Ferrari has confirmed that all 499 examples of its latest flagship, the LaFerrari, are already spoken for as biggest rival Porsche reveals mixed fortunes with its latest flagship offering, the 918 Spyder.
Ferrari's parent company, Fiat, is reportedly examining other opportunities to
extend the car's production run in some way with the most likely outcome being an even more limited edition -- perhaps as few as 10 examples -- but with even more power and extreme performance. Each of which could change hands for as much as $3 million.
Reusing the car's platform and V12 petrol engine (but not its electric motors) in order to create a Maserati hypercar is also under consideration. The last Maserati hypercar, the MC12, was actually a Ferrari Enzo in disguise but with a slightly de-tuned engine.
The news highlights not only the strength of the Ferrari brand and the loyalty and trust of its existing client base -- a member of the public is yet to officially test drive the 949bhp car -- but it also underlines the success of the Prancing Horse in this particular segment, compared to McLaren or Porsche.
The LaFerrari, McLaren P1 and the long-awaited Porsche 918 Spyder all have three things in common -- they use a hybrid powertrain (a combination of a petrol and an electric motor); they all have a strictly limited production run; and they each cost more than $1 million.
However, only Ferrari can claim that its hypercar is sold out. Mclaren has managed to sell 275 of its 375 P1 hypercars after little more than six weeks on the market (the company points out that it is yet to extend sales to China but will do in the coming months). However, Porsche, whose 918 Spyder has been on display in concept and prototype version for two years now, is still trying to find homes for many of the 918 examples it intends to build -- despite the fact that it is $300,000 cheaper than the McLaren and $600,000 less than the Ferrari yet offers similar performance.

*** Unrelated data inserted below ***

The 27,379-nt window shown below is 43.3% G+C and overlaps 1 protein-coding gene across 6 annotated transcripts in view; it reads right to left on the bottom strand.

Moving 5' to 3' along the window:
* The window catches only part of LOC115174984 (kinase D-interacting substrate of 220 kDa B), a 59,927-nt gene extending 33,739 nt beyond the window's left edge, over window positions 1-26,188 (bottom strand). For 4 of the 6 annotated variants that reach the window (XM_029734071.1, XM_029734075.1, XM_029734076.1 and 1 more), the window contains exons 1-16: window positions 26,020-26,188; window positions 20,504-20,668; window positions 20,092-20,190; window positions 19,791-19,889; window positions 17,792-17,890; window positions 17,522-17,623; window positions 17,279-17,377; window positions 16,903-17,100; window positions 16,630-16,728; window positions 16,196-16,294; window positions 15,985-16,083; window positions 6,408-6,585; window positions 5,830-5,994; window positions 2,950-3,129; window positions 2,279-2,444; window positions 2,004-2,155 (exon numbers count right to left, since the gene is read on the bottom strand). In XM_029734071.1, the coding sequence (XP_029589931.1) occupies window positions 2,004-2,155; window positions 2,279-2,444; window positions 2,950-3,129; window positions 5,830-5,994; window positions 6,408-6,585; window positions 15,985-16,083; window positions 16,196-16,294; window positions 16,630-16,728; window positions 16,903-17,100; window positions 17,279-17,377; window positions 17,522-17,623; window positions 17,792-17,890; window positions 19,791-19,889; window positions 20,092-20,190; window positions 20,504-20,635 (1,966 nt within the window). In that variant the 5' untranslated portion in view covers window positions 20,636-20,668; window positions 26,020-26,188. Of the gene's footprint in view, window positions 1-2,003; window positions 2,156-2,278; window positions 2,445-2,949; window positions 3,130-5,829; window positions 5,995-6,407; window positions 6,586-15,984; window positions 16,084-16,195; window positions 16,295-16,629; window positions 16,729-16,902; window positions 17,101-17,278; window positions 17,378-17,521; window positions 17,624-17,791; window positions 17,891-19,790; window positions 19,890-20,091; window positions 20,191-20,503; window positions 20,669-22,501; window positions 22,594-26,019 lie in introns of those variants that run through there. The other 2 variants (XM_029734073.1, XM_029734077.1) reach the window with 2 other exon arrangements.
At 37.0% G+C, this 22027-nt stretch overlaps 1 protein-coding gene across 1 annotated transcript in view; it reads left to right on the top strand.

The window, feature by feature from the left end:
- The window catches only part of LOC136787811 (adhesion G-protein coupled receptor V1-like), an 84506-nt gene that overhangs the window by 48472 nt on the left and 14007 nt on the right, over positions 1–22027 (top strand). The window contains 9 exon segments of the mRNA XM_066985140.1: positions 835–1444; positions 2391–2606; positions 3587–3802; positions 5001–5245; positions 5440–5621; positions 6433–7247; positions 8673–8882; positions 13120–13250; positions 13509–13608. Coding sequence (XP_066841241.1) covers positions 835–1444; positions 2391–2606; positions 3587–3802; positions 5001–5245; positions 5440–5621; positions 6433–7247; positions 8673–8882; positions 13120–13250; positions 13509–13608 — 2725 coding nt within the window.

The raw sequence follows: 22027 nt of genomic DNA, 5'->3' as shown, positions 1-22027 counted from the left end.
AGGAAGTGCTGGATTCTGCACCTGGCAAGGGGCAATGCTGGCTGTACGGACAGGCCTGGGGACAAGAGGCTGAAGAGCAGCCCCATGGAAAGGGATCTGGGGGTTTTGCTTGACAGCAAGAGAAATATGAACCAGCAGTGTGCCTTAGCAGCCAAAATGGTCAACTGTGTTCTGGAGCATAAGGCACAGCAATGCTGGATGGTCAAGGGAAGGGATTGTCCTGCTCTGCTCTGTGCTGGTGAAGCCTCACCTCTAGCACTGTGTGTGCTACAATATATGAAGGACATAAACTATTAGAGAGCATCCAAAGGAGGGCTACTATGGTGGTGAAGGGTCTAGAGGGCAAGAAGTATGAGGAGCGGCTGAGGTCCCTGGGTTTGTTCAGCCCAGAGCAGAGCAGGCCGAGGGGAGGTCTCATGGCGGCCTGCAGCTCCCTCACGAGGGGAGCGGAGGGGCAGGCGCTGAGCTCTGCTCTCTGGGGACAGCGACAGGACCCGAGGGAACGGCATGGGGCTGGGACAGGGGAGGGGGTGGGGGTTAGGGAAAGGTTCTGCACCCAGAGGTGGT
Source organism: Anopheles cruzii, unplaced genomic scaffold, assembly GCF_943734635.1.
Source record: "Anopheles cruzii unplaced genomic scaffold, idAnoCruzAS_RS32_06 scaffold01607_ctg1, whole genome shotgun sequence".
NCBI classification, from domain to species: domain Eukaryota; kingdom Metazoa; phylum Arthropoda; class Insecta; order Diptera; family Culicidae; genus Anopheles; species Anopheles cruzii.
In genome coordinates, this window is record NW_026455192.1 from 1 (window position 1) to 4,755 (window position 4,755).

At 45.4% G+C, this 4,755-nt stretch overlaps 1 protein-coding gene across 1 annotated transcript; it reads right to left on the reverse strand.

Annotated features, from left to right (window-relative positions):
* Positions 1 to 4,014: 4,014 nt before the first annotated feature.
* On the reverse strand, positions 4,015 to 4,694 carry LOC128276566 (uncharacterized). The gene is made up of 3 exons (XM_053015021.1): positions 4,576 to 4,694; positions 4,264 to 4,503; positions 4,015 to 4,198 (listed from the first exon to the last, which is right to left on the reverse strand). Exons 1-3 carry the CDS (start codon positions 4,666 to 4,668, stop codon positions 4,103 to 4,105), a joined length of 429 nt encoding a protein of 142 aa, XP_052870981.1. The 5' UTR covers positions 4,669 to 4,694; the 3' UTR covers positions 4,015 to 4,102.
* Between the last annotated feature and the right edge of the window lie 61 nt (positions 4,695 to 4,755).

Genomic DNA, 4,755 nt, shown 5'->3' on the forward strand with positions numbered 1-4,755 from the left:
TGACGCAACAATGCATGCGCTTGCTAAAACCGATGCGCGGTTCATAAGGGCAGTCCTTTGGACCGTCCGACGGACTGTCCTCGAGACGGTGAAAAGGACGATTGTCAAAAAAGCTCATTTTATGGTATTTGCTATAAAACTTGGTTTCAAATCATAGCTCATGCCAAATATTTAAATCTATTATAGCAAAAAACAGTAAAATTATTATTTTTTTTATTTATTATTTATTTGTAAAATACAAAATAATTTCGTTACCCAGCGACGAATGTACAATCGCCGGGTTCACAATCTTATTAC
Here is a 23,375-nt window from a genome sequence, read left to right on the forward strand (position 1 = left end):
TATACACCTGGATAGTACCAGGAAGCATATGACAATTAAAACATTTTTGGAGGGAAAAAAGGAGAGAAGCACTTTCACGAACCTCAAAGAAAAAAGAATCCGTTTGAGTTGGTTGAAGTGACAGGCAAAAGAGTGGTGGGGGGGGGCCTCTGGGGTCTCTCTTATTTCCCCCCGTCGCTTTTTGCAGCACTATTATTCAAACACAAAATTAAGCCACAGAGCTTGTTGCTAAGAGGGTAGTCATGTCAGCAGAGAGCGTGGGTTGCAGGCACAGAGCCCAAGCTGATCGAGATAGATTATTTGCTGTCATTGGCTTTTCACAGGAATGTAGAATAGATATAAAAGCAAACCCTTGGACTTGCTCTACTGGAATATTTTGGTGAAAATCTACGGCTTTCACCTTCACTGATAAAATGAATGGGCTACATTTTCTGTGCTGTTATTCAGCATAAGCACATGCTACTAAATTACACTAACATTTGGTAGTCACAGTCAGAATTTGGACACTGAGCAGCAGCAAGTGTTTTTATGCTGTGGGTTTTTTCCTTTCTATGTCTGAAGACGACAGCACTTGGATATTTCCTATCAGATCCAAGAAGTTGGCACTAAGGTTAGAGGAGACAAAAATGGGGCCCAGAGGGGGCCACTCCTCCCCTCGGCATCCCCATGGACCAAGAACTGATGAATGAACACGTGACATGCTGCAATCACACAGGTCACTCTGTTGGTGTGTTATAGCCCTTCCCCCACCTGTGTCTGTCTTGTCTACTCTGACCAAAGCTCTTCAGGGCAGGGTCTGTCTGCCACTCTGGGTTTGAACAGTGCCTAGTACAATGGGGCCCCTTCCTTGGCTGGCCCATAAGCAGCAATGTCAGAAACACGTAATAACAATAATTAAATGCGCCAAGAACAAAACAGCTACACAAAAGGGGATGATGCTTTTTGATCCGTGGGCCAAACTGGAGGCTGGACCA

When asked by Autocar at the Shanghai Motor Show why the Porsche didn't seem to be selling as well as its closest rivals' offerings, Wolfgang Hatz, the company's head of R&D said, "We have a lot of customers interested in it, but the car is expensive, and that high price point means that many of them want to drive it before they spend their money."
In the same interview, he also warned against drawing direct comparisons between the Porsche, Ferrari and McLaren claiming that no one outside Porsche's R&D department has ever experienced a car like the 918: "This is something unique, and really quite special," he said.
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